ngin - Norfolk Genetic Information Network

27 March 2002


"All scientific norms have been thrown to the wind while evaluating the field trials of Monsanto's GM cotton." - Devinder Sharma

"The trials conducted have been highly inadequate and led to a corrupt decision under the pressure of MNCs like Monsanto," - Vandana Shiva

"India has finally joined the community of progressive nations", - Indian government advisor, CS Prakash, who issued an "AGBIOVIEW SPECIAL:  Historic Milestone In Indian Agriculture: India Joins the AgBiotech Powers"

Prakash's "community of progressive nations" - "the AgBiotech Powers", is a tiny club whose membership includes: the farm-export damaged US under Bush,  a highly-equivocal state-capitalist China, and a bankrupt Argentina. Very progressive...

1. Stock Market - Top Story - Monsanto up 2% on nod for GM seeds
2. World's biggest cotton grower allows new seed despite long battle by local farmers and academics
3. Bt Cotton Clearance Divides Experts


1. Monsanto up 2% on nod for GM seeds

Stock Market - Top Story
Dow Jones, 27th March 2002

MUMBAI, March 27 - Monsanto is up 2.2% to Rs 581, off an early high of Rs 599, on hopes that the government approval for conditional use of genetically modified (GM) Bt cotton seed (insect-resistant variety) will boost sales.

Monsanto plans to market Bt cotton to Indian farmers through its JV with Maharashtra Hybrid Seed Company (Mahyco). Dealers think shares could rise further as details on market size and demand projections for seeds become clearer.


2. New Delhi opens door to GM crops
World's biggest cotton grower allows new seed despite long battle by local farmers and academics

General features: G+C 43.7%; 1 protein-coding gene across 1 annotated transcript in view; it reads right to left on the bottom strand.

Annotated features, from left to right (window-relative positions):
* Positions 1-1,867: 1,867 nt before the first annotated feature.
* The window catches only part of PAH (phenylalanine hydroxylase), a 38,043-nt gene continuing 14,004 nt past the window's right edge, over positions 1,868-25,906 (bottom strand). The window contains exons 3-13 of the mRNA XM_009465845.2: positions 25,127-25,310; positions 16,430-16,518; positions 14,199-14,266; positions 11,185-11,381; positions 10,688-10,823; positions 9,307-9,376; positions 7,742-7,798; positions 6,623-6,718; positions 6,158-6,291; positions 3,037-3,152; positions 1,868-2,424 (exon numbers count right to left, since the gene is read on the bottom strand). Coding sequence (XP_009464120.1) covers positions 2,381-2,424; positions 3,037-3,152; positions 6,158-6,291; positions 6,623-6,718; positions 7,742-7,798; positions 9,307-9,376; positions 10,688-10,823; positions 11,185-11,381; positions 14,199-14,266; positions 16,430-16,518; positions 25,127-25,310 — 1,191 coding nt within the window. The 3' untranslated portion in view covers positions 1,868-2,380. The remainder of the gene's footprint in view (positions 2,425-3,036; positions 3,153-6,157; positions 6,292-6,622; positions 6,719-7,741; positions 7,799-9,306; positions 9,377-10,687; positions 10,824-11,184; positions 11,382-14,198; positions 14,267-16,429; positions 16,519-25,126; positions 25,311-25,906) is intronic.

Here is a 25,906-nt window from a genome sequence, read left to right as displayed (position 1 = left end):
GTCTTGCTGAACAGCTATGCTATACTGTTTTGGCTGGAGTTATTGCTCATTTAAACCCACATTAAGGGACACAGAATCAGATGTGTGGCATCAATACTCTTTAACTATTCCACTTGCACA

John Vidal, The Guardian, 27th March 2001,2763,674661,00.html

India, the world's largest grower of cotton, has opened its doors to genetically modified varieties after a four-year rearguard battle by academics and farmers' groups who fear that this will lead to hundreds of thousands of poor farmers being forced off the land.

New Delhi's Genetic Engineering Approval Committee yesterday approved the release of Bt (bacillus thuringiensis) cotton into the environment with certain conditions. Bt seeds are genetically modified to contain a common bacterium which protects the cotton from bollworm - the most common pest that attacks cotton crops.

Monsanto, the world's leading GM company and GM cotton seed producer, which has pressed New Delhi for years to accept the crop, made no statement yesterday pending further announcements on which variety had been approved, but was said to be delighted.

Monsanto invested millions of pounds in buying several of India's largest seed companies to promote GM varieties if and when the government finally gave permission. With GM cotton finally approved, India is expected to move swiftly to approve genetically modified foods. GM mustard, potato, fish and other crops are awaiting approval after trials.

If, as expected large-scale Indian farmers switch to the new varieties, then most of the world's cotton is expected to be genetically modified within a few years. Up to 90% of all US cotton is now modified, and South Africa, Argentina and other major exporters have all changed in the past three years. China now grows more than 400,000 hectares (1m acres) of GM cotton.

The world supply of GM cotton seeds is effectively in the control of just four companies who own the patents. The companies say their research shows that genetically modified cotton more than halves the need to use insecticides, and also increases yields by up to 30%, and returns by 8%. Average Indian yields are about 120kg per hectare, less than half the global average.

The government decision is likely to lead to further confrontations between Monsanto and farmers' groups who can organise rallies of up to one million people. Field tests of GM cotton in Andhra Pradesh and other states were burned down in the late 1990s by activists who feared that its introduction would prove suicidal for farmers, who would be forced to buy expensive seeds from multinational companies and go further into debt.

Some 4,000 hectares of GM cotton were found to be growing illegally in India last year and had to be destroyed.

The activists have argued that the introduction of GM cotton will again lead to the economic colonisation of India by outsiders. Freedom from cotton colonisation was a central argument for independence more than 50 years ago, and handwoven cotton cloth was Mahatma Gandhi's symbol of resistance to British rule.